Fringe Tree. Photo from our southern garden, where we were lucky enough to have both a male and female that produced berries that birds feasted on

Frizzhome Gardens in Bedford NH

Rows and rows of perennials, annuals and vegetables on long tables, a wonderful variety that I have just begun to tap.

Perennials: Betony ‘Hummolo,’ Stokes Aster, ‘Peachies Pick,’ Shasta Daisy (Leucanthemum ‘Luna’),

Annual: Mexican Heather, 2 four-packs)

Betony ‘Hummelo’

Rolling Green in Greenland NH

A fine nursery further north than most we visited with high quality plants and prices to match. I purchased a beautiful magnolia with yellow blooms, reduced because it was a holdover from last season. I could not consider other plants because there was little room left in the car and the plant budget for the day had already been exceeded.

Magnolia ‘Elizabeth’ introduced in 1937 . Photo from Missouri Botanical Garden

Russell’s Garden Center in Wayland, MA

Luscious nursery with a wide variety of plants, all well grown, like spending time in a botanical garden. Not inexpensive but I had a generous gift card and didn’t mind adding some

Shrubs: Spirea ‘Glow Girl,’ Azalea ‘Linda Stuart’ (3), Pieris ‘Red Mill’ (2), Viburnums ‘Brandywine’, ‘Winterthur,’ ‘Mariesii,’ ‘Burkwoodii.’ Kalmia ‘Elf’ (2), Dwarf chokecherry (Aronia ‘Low Scape Mound’)

Burkwood Viburnum coming into bloom. Photo from Michigan Bulb Co

Black Forest Nursery in Boscawen NH

Considered one of the top ten nurseries in the state with a wide variety of interesting plants. We went later in the season and took advantage of some nice sales

Shrubs: Andromeda ‘Mountain King,’ Aralia ‘Sun King’

Perennial: Lavender ‘Dilly Dilly’ 

Aralia ‘Sun King’ looks tame here but will outgrow the allotted space  quickly. Photo from Missouri Botanical Garden

Stratham Nursery in Stratham NH

A pleasant nursery with good sales later in the summer

Shrubs: Rose ‘Red Drift’ (2)

Red Drift Roses. Photo from UK Nurseries

Home Depot in Manchester NH

A nice selection and good sales, especially end-of-season bulbs

Shrubs: Scotch Broom ‘Pomona,’  and an azalea I later learned was a relative of southern-grown gumpo azaleas, so I gave it to Lisa and Steven, a zone warmer in Connecticut (not included in the count)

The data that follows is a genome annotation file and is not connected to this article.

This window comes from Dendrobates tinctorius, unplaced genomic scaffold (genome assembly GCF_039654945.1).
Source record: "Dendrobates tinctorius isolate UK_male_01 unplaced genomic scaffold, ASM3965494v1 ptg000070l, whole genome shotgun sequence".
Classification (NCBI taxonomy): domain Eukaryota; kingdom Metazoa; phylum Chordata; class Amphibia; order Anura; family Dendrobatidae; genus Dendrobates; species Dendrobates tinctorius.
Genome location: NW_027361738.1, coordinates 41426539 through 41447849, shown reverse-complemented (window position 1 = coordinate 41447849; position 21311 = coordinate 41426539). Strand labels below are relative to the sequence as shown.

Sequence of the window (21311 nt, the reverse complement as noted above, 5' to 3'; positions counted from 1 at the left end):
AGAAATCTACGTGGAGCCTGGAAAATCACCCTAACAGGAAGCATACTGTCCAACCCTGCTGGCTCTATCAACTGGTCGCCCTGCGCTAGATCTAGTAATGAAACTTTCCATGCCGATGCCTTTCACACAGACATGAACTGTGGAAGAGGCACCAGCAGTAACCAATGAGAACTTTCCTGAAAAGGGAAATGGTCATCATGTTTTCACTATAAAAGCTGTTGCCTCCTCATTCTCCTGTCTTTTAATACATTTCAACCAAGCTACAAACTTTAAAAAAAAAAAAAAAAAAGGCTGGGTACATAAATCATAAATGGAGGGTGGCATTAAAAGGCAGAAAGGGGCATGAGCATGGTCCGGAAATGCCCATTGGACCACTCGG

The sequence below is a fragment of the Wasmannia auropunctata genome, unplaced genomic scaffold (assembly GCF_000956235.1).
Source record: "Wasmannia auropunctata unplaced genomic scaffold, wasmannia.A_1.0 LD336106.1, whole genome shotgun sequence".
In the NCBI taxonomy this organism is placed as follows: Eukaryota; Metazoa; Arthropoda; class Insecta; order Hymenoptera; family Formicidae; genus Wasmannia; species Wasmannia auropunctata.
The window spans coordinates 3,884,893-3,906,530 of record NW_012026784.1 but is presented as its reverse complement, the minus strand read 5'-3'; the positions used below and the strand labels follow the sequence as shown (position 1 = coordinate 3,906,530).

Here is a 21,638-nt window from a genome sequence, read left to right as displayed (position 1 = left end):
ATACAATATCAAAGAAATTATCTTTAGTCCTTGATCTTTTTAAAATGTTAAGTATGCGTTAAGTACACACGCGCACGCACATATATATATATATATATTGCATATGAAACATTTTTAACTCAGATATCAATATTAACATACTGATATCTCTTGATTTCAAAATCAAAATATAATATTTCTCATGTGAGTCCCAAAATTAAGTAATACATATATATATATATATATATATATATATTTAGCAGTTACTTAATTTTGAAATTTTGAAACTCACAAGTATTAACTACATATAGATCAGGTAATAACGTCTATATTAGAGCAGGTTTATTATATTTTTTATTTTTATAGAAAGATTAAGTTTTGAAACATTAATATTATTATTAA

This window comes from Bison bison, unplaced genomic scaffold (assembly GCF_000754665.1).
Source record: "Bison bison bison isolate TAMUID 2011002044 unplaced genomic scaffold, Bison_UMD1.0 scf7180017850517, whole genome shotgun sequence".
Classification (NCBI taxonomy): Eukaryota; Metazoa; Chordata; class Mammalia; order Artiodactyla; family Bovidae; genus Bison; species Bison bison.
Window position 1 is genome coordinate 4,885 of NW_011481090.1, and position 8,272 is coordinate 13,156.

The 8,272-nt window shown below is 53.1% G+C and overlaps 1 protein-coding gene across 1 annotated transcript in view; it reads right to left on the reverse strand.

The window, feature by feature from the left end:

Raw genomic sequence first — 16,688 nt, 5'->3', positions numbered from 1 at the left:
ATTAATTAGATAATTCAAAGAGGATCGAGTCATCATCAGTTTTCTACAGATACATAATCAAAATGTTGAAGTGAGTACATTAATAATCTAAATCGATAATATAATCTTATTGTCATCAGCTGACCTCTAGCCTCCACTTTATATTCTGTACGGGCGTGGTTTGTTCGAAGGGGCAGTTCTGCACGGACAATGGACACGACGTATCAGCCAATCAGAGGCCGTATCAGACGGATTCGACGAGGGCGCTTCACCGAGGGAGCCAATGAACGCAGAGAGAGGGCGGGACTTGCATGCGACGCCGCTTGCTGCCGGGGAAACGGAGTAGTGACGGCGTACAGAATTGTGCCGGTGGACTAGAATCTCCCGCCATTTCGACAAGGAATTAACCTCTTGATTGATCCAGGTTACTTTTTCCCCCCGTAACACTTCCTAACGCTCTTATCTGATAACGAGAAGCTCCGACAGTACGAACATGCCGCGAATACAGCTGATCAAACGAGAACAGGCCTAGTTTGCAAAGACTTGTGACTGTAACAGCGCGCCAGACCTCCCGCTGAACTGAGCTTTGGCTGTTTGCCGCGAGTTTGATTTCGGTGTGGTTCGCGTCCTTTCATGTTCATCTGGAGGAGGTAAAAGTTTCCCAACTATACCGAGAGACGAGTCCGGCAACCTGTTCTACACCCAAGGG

Perennials: Liriope ‘variegata,’ Salvia ‘Carodonna,’ (3 plants in a big pot that I divided and planted separately, does that count as one or three?)

Salvia ‘Carodonna,’ a tall, sturdy, showy salvia that will rebloom if cut back. Photo from Missouri Botanical Garden

West Manchester High School, Manchester, NH

We came to their sale to support the horticultural program that teaches students the basics of propagation and caring for seedlings.

Annuals and Vegetables: Three-packs each of Cosmos, Grape Tomatoes, Nasturtium, Green Beans

What a joy these cosmos were late in the season, attracting bees and dancing in breezes, not flopping, as they did in my southern garden. Nasturtium peeks from behind but our soil is too rich for this plant, so mounds of leaves outrace scant blooms

Hannaford Supermarket, Pinardville, NH

An impulse buy:  The lovely label on Clematis ‘Pink Fantasy’  reminded me of my ‘Nelly Moser’ vining over azaleas in our southern garden. The jury is still out on how satisfactory the color of the blooms will be.

Clematis ‘Nelly Moser’ against azalea ‘Fashion’ in North Carolina

Ocean State Job Lots in Hooksett and Stratham NH

A big box store with great bargains on seasonal plants and bulbs

Perennials: Five purple and bright pink asters

The display of asters on the shelves was irresistible, and when they brightened our raw garden I became a true  fan of this reliable and much loved plant